Moreover, and this is getting a little scientific, but during the long, cold fermentation: enzymes in both the flour and the yeast will break down the starches in the flour into simple sugars, which will contribute both to flavor and to browning, again rendering sugar unnecessary. Cool, right?
Four Tips for Success
- Allowing the dough to rest 18 to 24 hours in the fridge yields the best results. (You can leave the dough in the fridge for as long as 72 hours.)
- A buttered or parchment-lined pan in addition to the olive oil will prevent sticking. When I use Pyrex or other glass, pans butter plus oil is essential to prevent sticking. When I use my 9×13-inch USA Pan, I can get away with using olive oil alone.
- Count on 2 to 4 hours for the second rise. This will depend on the temperature of your kitchen and the time of year.
- After the second rise, dimple the dough, then immediately stick the pans in the oven — this has been a critical difference for me in terms of keeping those desirable crevices. If you dimple and let the dough rise again even for 20 minutes before popping the pan in the oven, the crevices begin to dissolve.
- Flour: bread flour or all-purpose flour will work equally well here. If you live in a humid environment or abroad, I suggest trying to get your hands on bread flour. King Arthur Flour is my preference.
- Yeast: SAF Instant Yeast is my preference, but active dry yeast works just as well. See recipe box for instructions on how to use active-dry yeast in place of instant.
- Salt: I say this all the time, but a big part of making a good loaf of bread comes down simply to using the right amount of salt given the amount of flour you are using by weight. It’s like anything: bread has to be well seasoned. At a minimum, use 10 grams (2 teaspoons) of salt for every 500 grams (4 cups) of flour. I highly recommend investing in some good, flaky sea salt for sprinkling on top of the focaccia dough — it tastes better than the more finely ground varieties of salt. I use Diamond Crystal kosher salt for the dough, but any salt you have on hand will work just fine for the dough.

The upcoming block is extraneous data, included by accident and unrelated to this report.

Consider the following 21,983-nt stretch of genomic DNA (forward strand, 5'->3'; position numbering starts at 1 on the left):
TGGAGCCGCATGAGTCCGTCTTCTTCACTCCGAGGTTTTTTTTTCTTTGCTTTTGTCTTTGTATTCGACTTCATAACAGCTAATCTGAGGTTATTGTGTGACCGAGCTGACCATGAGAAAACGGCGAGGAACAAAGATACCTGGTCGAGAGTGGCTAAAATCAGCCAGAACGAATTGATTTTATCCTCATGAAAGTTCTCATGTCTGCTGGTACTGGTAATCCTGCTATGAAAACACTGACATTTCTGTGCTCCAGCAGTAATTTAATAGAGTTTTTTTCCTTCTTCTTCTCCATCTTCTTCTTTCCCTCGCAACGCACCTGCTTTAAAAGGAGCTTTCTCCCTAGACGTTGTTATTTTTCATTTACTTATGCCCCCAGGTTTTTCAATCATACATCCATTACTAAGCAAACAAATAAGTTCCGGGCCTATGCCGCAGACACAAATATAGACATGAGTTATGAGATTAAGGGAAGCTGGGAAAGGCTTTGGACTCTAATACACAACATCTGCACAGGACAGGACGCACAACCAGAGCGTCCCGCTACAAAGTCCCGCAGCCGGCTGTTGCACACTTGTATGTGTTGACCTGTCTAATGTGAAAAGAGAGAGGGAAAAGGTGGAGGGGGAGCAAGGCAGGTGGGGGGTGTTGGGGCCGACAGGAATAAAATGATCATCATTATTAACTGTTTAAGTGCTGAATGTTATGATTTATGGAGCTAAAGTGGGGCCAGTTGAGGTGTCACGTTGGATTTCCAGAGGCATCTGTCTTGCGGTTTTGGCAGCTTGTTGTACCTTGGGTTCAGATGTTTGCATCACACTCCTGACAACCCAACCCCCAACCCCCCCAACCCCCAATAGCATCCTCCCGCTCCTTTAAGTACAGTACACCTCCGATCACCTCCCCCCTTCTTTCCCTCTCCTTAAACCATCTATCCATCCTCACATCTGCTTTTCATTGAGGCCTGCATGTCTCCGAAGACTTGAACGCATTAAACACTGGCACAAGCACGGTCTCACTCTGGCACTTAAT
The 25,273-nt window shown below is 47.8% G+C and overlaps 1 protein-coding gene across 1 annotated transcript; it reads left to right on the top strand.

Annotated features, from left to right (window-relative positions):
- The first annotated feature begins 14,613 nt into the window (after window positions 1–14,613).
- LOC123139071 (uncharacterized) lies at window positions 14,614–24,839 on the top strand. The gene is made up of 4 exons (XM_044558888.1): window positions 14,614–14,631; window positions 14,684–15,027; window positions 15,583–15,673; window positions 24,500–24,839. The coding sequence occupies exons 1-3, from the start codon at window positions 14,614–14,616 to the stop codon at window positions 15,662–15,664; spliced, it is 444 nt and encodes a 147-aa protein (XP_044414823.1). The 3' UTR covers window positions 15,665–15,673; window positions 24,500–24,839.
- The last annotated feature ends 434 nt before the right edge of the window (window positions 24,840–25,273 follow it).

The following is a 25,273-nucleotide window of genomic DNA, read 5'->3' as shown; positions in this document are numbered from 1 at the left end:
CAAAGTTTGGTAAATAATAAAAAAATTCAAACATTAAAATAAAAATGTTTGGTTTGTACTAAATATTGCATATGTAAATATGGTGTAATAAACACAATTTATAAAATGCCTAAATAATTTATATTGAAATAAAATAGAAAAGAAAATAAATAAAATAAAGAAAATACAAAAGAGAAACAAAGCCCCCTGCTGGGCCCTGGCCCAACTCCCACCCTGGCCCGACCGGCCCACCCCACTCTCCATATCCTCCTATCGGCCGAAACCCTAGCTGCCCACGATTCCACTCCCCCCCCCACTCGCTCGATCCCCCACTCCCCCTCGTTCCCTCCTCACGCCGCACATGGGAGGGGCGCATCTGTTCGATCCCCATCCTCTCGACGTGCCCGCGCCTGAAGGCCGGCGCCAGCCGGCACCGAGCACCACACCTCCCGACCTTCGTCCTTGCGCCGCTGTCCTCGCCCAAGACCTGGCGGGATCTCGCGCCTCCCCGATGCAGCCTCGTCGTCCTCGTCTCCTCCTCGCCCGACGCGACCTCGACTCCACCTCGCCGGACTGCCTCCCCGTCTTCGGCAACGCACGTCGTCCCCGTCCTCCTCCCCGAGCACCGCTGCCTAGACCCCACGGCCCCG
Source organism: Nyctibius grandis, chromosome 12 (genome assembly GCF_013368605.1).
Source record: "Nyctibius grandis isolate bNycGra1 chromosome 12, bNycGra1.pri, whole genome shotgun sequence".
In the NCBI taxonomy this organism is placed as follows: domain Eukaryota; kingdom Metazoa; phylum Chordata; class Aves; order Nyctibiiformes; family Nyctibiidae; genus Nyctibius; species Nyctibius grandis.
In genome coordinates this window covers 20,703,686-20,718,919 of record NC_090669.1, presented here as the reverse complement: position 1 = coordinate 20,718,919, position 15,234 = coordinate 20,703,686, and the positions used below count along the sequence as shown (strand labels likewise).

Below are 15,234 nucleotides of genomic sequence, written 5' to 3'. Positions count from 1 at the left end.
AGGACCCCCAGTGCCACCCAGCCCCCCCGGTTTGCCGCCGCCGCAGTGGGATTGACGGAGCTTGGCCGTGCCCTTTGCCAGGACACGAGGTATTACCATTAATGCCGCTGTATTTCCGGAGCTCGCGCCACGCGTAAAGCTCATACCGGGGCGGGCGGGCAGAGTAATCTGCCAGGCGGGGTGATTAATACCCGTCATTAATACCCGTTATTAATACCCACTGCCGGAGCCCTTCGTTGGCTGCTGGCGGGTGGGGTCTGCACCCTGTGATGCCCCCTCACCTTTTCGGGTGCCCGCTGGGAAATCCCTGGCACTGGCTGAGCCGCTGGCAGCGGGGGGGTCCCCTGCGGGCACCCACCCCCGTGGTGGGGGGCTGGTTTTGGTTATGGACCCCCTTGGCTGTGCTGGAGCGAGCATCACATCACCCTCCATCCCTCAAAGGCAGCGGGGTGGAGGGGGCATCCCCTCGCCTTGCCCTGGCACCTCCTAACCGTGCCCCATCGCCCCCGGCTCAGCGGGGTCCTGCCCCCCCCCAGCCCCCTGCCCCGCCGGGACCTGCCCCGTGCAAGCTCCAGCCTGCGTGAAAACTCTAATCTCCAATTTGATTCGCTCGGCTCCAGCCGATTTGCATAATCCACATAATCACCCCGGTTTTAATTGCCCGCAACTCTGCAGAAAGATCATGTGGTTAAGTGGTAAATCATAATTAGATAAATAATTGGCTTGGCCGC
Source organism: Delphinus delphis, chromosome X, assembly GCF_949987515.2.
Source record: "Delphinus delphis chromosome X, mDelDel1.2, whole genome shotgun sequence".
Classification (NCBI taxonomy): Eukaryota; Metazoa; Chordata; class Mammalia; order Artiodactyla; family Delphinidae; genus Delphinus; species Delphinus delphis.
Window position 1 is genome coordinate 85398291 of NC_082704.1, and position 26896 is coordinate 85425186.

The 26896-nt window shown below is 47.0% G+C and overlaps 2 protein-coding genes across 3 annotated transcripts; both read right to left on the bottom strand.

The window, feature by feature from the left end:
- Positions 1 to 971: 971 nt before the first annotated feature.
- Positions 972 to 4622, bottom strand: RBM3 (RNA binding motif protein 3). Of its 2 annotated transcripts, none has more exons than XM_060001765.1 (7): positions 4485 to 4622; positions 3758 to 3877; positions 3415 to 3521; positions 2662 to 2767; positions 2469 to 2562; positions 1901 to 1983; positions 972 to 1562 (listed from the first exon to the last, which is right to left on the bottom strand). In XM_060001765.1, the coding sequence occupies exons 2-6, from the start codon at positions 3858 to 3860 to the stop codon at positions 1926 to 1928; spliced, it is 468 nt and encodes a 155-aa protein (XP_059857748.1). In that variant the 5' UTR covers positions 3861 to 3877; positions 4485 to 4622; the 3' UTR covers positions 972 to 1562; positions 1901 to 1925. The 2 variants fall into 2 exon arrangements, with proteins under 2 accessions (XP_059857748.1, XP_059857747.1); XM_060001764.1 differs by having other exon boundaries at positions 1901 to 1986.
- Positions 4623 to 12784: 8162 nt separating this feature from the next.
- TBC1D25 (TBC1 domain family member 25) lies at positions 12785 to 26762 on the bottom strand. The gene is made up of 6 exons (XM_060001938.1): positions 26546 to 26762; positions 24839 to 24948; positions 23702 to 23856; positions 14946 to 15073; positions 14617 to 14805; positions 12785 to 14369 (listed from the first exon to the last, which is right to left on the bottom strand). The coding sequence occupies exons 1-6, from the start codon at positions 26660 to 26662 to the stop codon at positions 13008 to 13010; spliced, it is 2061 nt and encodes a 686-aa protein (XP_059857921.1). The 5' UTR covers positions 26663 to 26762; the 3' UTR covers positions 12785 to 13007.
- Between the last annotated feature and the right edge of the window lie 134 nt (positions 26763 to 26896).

- Water: There is a lot of water in this dough — it’s 88% hydration — and all of that water helps produce a light, airy, pillowy dough.
- Olive oil: Olive oil both in the bottom of the pan and on top of the dough is essential for encouraging nice browning, flavor, and that quintessential oiliness we all love about focaccia.
- Rosemary or other seasonsings: Rosemary is a classic focaccia topping, and you can either sprinkle it over the dough before baking or you can chop it up and add it to the dough. Many people love sun-dried tomatoes and olives in their focaccia. See below for how to incorporate these other ingredients into your focaccia dough.
How to Make Focaccia Bread, Step by Step
Gather your ingredients: 4 cups (512 g) flour, 2 teaspoons (10 g) salt, 2 teaspoons (8 g) instant yeast (SAF is my preference), 2 cups (455 g) water:
Whisk together the flour, salt, and yeast first:
Add the water:
Use a spatula to stir the two together.
Slick the dough with olive oil:
Slick the surface of the dough with olive oil; then cover the bowl. You all have one of these, right? Stick the bowl in the fridge immediately; leave it there to rise for 12 to 18 hours (or longer—I’ve left it there for as long as three days). NOTE: It is important the dough really be slicked with olive oil especially if you are using a cloth bowl cover or tea towel as opposed to plastic wrap or the lid pictured in the photo below this one. If you are using a tea towel, consider securing it with a rubber band to make a more airtight cover. If you do not slick the dough with enough oil, you risk the dough drying out and forming a crust over the top layer.
Another option: the lid that comes with the 4-Qt Pyrex bowl. This is handy for fridge storage because you can stack things on top of it.
Remove from fridge, and remove the cover:
Deflate the dough and transfer to a prepared pan. I love this 9×13-inch USA pan. If you don’t have one you can use two 8- or 9-inch pie plates or something similar. If you are using glass baking dishes be sure to grease the dishes with butter before pouring a tablespoon of olive oil into each. (The butter will ensure the bread doesn’t stick.) Don’t touch the dough again for 2 to 4 hours depending on your environment.